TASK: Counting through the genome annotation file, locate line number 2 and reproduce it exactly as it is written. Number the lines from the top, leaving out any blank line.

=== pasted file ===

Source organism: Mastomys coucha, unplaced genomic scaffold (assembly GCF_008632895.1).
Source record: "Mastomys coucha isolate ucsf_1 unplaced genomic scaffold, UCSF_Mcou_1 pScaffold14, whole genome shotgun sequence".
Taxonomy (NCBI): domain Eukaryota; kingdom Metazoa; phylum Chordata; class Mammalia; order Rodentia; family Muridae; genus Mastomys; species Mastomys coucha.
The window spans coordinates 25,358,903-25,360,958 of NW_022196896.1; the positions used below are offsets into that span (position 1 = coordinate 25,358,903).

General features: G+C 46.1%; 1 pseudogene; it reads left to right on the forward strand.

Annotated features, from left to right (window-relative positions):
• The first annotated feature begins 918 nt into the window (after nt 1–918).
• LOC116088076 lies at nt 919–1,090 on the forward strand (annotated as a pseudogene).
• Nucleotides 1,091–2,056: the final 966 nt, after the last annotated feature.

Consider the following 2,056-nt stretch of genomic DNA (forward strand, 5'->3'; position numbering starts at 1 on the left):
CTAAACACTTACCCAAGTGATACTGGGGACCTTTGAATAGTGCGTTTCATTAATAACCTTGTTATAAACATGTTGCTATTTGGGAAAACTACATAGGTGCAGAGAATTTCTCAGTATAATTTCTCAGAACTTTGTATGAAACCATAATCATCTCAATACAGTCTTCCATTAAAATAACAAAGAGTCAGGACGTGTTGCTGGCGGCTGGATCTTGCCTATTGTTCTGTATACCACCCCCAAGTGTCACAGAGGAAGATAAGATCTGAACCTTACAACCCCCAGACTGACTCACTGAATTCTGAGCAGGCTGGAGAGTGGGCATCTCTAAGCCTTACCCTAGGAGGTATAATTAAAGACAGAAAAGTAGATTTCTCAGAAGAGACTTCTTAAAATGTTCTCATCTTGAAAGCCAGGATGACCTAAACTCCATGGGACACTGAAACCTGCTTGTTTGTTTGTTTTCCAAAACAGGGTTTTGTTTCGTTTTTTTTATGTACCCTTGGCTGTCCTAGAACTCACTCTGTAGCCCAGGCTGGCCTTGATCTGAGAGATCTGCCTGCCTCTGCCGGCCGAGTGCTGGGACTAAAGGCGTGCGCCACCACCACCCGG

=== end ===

Source record: "Mastomys coucha isolate ucsf_1 unplaced genomic scaffold, UCSF_Mcou_1 pScaffold14, whole genome shotgun sequence".